Skip to main content

Haven’t I met you somewhere before?


Doctor Who
The Faceless Ones: Episode Three


 The second surviving episode is of noticeably inferior picture quality to part one. This is a curious story, filled with witty dialogue but with a curiously B-movie attitude to its science fiction content (down to referring to humans as Earthmen). It might almost be self-conscious about it, if the script was stronger and clearer. The Brit upper lip response to the aliens definitely comes across as knowing, though.


 The opening sequence is very well-staged and niftily performed by Troughton, as the Doctor blocks up the outlets chilling the room and drapes his coat over the video camera.


 When Spencer enters the Doctor freezes him with the pen he has and runs off. Action Trout! Take that, Pertwee!

Spencer: His intelligence is far above normal beings.
Blade: Above yours, perhaps.


 There’s a nice theme of Spencer as the hapless stooge developing, and Pickering plays up the superiority and disdain. Spencer must atone for his incompetence by killing the Doctor (needless to say, he fails).


 The Doctor at last finds someone willing to listen to him in Crossland, so I’m sure that with only three episodes to go the Inspector won’t be captured by the Chameleons. The Commandant is still banging on about the Doctor’s lack of identification, though.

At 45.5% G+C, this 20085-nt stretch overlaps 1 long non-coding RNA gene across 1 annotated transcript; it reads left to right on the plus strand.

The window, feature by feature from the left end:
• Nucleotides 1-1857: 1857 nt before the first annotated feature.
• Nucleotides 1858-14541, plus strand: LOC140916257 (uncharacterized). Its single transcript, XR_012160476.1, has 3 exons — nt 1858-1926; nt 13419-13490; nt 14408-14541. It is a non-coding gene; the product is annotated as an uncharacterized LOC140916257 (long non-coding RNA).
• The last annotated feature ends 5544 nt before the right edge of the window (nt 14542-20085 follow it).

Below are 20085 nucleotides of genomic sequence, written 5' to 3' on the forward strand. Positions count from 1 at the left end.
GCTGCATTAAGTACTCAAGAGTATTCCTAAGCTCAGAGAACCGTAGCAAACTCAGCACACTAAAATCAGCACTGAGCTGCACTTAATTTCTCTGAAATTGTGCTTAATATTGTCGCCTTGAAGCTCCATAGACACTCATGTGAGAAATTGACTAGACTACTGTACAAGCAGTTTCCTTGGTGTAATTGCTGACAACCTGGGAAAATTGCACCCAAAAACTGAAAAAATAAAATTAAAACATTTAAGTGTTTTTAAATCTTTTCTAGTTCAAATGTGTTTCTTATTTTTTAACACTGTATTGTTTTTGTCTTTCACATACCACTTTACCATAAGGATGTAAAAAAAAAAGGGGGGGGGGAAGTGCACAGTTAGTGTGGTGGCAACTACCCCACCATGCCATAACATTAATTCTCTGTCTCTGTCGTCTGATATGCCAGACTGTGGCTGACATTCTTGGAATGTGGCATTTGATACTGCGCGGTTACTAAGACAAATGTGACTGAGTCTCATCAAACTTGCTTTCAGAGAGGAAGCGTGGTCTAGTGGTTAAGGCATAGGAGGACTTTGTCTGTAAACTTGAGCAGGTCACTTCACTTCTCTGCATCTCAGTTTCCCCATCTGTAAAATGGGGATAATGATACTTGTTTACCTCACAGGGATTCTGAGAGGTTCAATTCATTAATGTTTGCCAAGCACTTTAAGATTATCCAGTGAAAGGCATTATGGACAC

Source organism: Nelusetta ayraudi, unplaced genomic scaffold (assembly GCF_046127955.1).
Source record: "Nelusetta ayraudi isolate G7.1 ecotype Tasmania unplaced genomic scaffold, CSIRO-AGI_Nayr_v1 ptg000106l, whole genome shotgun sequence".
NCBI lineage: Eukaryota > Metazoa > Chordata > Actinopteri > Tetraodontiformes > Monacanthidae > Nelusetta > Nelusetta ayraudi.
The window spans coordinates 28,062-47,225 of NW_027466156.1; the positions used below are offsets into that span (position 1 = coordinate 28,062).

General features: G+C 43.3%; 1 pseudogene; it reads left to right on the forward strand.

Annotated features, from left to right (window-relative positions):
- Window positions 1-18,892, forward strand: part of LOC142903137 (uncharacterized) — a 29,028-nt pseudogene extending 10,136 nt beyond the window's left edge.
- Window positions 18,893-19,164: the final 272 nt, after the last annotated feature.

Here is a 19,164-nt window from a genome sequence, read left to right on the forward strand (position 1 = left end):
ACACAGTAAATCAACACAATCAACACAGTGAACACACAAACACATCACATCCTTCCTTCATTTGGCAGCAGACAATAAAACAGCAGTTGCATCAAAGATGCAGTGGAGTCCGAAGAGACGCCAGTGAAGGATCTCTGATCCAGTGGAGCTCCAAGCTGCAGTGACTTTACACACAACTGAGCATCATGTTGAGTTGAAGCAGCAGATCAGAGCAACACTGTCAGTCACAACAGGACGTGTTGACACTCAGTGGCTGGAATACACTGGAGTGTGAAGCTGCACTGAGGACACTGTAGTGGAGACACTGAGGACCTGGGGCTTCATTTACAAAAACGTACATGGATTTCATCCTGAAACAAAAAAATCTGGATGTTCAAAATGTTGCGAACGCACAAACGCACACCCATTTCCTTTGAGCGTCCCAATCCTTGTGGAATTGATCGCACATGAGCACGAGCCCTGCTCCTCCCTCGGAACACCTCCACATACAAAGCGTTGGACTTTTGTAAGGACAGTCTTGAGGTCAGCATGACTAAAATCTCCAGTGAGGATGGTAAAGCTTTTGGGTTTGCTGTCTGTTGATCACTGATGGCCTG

The Doctor: Surely that’s unimportant.
Commandant: It is not unimportant to break the law.


 Is Crossland’s smoking throughout the episode the most extensive example in the series? He’s constantly puffing away.

The Doctor doesn’t hold back in his theories, telling the Commandant he believes it is a plot by people who are not of this planet to mass kidnap young people. Using ray guns. You can’t really blame the Commandant, and Gordon is excellent at delivering his overt skepticism.


Commandant: You don’t think this fellow’s a little unbalanced, do you?
Crossland: He may be a wee bit unorthodox, sir, but he’s given us the only lead we’ve got so far.